pH is arguably the most finicky aspect of an aquaponics system to manage. This is due to the fact that pH is an intrinsic property of the water that is affected by the fish, nitrifiers, and all the water additions we add so it's hard to manage all the factors individually. Without the proper mix your system pH may shoot up or down drastically leaving you clueless and frustrated.
One of the best practices to help you avoid the violent pH swings is simply to have a buffer. Buffers work by resisting the swings of pH through the dissociation of, in this case, carbonate and bicarbonate molecules. In layman's terms potassium and calcium, at certain pH levels, will separate from their respective carbonate groups, which can soak up the free hydrogen atoms that correspond to the pH. So, in practice Calcium Carbonate will want to keep a system at a pH of around 9 while Potassium Bicarbonate will want to stabilize around 6 (this is called the pKa).
This works wonderfully for the aquaponic grower since you'd generally like a ratio of 4:1 of potassium to calcium which will keep the pH around 6.8-7. After then you can add half as much magnesium as you did calcium and that should balance the biggest ionic nutrients in an aquaponic system. The important properties of each nutrient is not their concentration but their respective ratios. This is true because the same ionic channels in the plant roots are responsible for Calcium and potassium, for example. Optimally, you'd want the right ratios of each nutrient interacting with the cellular channels, and this all happens by chance so it is, in the end, just a game of chance. To give yourself a fighting chance start with a well balanced solution. What I'd recommend is to start with rain water or Reverse Osmosis water which would have a pH of 5.5-6. From there make a 4:1 mixture of potassium bicarbonate and calcium carbonate and slowly add little by little to move the pH to 7. From there you can add half as much magnesium as you did calcium (this means keeping track of how much you added to achieve the pH of 7 and add 1/8 that amount in magnesium sulfate). From then on, it's just a matter of maintaining the desired pH 6.8-7 with additions of potassium and calcium as it is natural for a healthy system to drop in pH over time. To further ensure that your buffer is set up, measure the kH of your water. This is a measure of the alkalinity which is affected by the amount of carbonates in your system. Our systems run between a kH of 5 and 10 and we have never experienced a wild pH swing, even in our small ten gallon systems which are more susceptible to erratic pH changes.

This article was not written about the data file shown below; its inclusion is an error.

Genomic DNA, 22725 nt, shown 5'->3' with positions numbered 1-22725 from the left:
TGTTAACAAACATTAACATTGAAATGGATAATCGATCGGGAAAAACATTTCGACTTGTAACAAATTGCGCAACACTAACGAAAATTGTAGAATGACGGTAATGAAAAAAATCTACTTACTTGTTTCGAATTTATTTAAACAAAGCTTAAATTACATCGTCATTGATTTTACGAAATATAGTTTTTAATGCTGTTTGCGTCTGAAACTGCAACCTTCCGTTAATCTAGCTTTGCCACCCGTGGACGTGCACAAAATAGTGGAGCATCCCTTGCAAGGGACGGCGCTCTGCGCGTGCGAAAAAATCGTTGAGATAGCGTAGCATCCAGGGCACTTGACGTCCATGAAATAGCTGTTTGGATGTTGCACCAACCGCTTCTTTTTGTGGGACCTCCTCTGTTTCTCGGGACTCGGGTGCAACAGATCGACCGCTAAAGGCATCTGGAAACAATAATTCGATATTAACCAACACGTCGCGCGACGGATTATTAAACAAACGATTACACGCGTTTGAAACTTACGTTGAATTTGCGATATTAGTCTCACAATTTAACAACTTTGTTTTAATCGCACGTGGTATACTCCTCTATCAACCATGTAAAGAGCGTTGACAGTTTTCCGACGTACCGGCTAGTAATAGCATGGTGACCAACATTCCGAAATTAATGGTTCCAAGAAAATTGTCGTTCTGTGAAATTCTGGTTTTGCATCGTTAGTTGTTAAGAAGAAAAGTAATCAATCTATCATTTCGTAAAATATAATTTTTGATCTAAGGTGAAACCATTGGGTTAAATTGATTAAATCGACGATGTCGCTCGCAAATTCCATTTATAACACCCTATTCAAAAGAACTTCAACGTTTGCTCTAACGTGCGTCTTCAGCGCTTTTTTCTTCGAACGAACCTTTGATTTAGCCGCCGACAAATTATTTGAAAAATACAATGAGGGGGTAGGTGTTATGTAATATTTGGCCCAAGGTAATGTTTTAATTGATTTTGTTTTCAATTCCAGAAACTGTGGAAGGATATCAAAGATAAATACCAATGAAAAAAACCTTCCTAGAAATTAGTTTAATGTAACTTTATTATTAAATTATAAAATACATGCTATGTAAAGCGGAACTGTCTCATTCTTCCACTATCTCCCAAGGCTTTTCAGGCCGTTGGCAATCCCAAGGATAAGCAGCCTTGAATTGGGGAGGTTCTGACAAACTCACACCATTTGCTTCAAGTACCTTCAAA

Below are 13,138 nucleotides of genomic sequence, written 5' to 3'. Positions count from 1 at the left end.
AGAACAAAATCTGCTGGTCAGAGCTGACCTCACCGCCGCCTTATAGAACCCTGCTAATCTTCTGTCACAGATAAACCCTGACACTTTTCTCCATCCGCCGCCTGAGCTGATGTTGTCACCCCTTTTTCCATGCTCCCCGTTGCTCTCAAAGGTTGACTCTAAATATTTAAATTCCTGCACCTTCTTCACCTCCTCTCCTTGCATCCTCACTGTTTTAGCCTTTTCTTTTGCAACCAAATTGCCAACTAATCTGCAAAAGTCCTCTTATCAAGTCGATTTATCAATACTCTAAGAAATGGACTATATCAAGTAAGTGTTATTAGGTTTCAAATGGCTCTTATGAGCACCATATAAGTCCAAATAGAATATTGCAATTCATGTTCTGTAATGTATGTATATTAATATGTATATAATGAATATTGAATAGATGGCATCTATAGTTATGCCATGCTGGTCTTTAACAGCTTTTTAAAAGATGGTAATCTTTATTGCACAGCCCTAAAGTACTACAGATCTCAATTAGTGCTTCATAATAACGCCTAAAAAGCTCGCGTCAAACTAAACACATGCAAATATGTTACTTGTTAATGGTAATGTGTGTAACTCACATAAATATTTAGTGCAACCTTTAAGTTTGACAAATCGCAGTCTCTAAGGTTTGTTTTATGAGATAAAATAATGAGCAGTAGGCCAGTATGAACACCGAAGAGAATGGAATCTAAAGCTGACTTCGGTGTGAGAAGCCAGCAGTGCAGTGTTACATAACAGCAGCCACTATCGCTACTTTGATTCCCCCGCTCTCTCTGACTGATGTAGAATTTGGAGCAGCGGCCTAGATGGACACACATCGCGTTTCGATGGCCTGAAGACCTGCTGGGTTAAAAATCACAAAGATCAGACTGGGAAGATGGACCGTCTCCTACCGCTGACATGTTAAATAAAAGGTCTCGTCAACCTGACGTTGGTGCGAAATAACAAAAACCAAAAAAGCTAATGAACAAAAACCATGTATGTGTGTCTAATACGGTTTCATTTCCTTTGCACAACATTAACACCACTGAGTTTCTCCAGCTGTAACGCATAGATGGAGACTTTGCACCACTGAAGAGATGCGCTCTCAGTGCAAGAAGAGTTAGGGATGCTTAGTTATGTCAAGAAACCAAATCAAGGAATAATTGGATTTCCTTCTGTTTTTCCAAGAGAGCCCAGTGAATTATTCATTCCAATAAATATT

Finally, we like to keep the input factors that affect pH to a minimum as they can also affect other nutrient levels. For this reason we don't like adding phosphoric acid unless for some reason we want to drop the pH just a little. If your pH is very high (above 8) we need to first reduce kH to 0 (we did this once when we used well water with a kH of 16 and pH of 8.5) with muriatic acid so you don't end up adding a ridiculous amounts of phosphorus to your system. To supplement phosphate we simply use a dual root zone method. Unfortunately this method is more difficult for the traditional deep water cultures, but in media beds it is perfect. This is done by placing a soil-filled burlap sack an inch above the highest water level in a media bed which allows us to add in chelated iron, rock phosphate and other rhizosphere-amplifying goodies directly into the soil pot. The nutrients are not washed away by the water, don't affect pH and the plant is able to access them as needed. We highly recommend the dual root zone method especially for any fruiting/flowering plants.
Keep your kH between 4-10. To lower your pH if it's 8+ use Muriatic Acid To lower your pH if it's below 8 use Phosphoric Acid To raise your pH without affecting the kH use Potassium Silicate To raise your pH and your kH use Potassium Bicarbonate or Calcium Carbonate